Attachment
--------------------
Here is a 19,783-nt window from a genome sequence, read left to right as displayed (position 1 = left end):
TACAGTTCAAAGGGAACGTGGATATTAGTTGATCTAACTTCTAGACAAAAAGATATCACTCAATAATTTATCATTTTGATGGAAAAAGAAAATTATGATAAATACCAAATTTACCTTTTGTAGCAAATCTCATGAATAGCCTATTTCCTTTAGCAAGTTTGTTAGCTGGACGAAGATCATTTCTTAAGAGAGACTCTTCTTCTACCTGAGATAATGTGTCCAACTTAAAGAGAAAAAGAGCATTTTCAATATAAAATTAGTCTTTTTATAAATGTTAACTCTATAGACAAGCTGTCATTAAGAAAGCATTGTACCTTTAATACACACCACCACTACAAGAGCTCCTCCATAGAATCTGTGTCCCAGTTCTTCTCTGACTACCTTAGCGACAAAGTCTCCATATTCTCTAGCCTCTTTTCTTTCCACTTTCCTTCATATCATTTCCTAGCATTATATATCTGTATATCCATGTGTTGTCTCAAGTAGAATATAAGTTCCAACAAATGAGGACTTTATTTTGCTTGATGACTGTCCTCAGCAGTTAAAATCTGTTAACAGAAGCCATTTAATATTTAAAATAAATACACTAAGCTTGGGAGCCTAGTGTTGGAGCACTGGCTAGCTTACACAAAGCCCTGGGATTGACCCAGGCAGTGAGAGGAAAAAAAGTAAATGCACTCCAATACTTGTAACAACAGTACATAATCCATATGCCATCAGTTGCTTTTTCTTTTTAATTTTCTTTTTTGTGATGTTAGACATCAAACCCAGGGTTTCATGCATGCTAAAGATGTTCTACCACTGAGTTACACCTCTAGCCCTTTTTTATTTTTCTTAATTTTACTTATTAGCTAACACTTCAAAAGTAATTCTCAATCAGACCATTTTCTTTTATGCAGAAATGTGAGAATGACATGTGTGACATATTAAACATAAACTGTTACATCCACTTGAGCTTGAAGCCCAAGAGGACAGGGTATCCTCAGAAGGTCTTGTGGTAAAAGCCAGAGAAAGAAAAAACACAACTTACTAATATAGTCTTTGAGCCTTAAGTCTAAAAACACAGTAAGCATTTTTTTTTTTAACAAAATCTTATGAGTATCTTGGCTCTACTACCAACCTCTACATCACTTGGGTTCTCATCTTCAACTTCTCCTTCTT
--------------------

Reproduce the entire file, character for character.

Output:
Here is a 19,783-nt window from a genome sequence, read left to right as displayed (position 1 = left end):
TACAGTTCAAAGGGAACGTGGATATTAGTTGATCTAACTTCTAGACAAAAAGATATCACTCAATAATTTATCATTTTGATGGAAAAAGAAAATTATGATAAATACCAAATTTACCTTTTGTAGCAAATCTCATGAATAGCCTATTTCCTTTAGCAAGTTTGTTAGCTGGACGAAGATCATTTCTTAAGAGAGACTCTTCTTCTACCTGAGATAATGTGTCCAACTTAAAGAGAAAAAGAGCATTTTCAATATAAAATTAGTCTTTTTATAAATGTTAACTCTATAGACAAGCTGTCATTAAGAAAGCATTGTACCTTTAATACACACCACCACTACAAGAGCTCCTCCATAGAATCTGTGTCCCAGTTCTTCTCTGACTACCTTAGCGACAAAGTCTCCATATTCTCTAGCCTCTTTTCTTTCCACTTTCCTTCATATCATTTCCTAGCATTATATATCTGTATATCCATGTGTTGTCTCAAGTAGAATATAAGTTCCAACAAATGAGGACTTTATTTTGCTTGATGACTGTCCTCAGCAGTTAAAATCTGTTAACAGAAGCCATTTAATATTTAAAATAAATACACTAAGCTTGGGAGCCTAGTGTTGGAGCACTGGCTAGCTTACACAAAGCCCTGGGATTGACCCAGGCAGTGAGAGGAAAAAAAGTAAATGCACTCCAATACTTGTAACAACAGTACATAATCCATATGCCATCAGTTGCTTTTTCTTTTTAATTTTCTTTTTTGTGATGTTAGACATCAAACCCAGGGTTTCATGCATGCTAAAGATGTTCTACCACTGAGTTACACCTCTAGCCCTTTTTTATTTTTCTTAATTTTACTTATTAGCTAACACTTCAAAAGTAATTCTCAATCAGACCATTTTCTTTTATGCAGAAATGTGAGAATGACATGTGTGACATATTAAACATAAACTGTTACATCCACTTGAGCTTGAAGCCCAAGAGGACAGGGTATCCTCAGAAGGTCTTGTGGTAAAAGCCAGAGAAAGAAAAAACACAACTTACTAATATAGTCTTTGAGCCTTAAGTCTAAAAACACAGTAAGCATTTTTTTTTTTAACAAAATCTTATGAGTATCTTGGCTCTACTACCAACCTCTACATCACTTGGGTTCTCATCTTCAACTTCTCCTTCTT